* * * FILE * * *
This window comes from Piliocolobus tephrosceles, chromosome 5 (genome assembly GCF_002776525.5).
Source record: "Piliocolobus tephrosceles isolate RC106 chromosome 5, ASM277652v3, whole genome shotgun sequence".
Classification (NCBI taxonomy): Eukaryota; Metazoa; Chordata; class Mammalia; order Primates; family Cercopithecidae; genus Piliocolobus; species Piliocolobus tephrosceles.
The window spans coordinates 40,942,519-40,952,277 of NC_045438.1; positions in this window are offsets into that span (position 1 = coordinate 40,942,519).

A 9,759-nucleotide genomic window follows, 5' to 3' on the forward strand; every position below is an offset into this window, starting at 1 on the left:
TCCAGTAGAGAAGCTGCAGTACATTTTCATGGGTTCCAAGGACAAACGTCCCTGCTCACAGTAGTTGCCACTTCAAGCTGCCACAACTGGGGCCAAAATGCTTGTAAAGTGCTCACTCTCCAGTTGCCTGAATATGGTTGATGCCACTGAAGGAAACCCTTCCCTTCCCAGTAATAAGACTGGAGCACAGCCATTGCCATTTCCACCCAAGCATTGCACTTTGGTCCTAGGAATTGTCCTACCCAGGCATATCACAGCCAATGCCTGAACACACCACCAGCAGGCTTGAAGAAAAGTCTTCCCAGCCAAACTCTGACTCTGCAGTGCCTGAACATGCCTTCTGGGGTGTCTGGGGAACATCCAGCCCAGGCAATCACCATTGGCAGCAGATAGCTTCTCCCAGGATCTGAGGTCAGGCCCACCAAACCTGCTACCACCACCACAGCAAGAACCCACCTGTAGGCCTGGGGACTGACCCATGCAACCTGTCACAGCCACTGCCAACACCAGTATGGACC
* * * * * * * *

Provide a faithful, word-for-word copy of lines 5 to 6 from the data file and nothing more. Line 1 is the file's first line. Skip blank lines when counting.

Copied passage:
A 9,759-nucleotide genomic window follows, 5' to 3' on the forward strand; every position below is an offset into this window, starting at 1 on the left:
TCCAGTAGAGAAGCTGCAGTACATTTTCATGGGTTCCAAGGACAAACGTCCCTGCTCACAGTAGTTGCCACTTCAAGCTGCCACAACTGGGGCCAAAATGCTTGTAAAGTGCTCACTCTCCAGTTGCCTGAATATGGTTGATGCCACTGAAGGAAACCCTTCCCTTCCCAGTAATAAGACTGGAGCACAGCCATTGCCATTTCCACCCAAGCATTGCACTTTGGTCCTAGGAATTGTCCTACCCAGGCATATCACAGCCAATGCCTGAACACACCACCAGCAGGCTTGAAGAAAAGTCTTCCCAGCCAAACTCTGACTCTGCAGTGCCTGAACATGCCTTCTGGGGTGTCTGGGGAACATCCAGCCCAGGCAATCACCATTGGCAGCAGATAGCTTCTCCCAGGATCTGAGGTCAGGCCCACCAAACCTGCTACCACCACCACAGCAAGAACCCACCTGTAGGCCTGGGGACTGACCCATGCAACCTGTCACAGCCACTGCCAACACCAGTATGGACC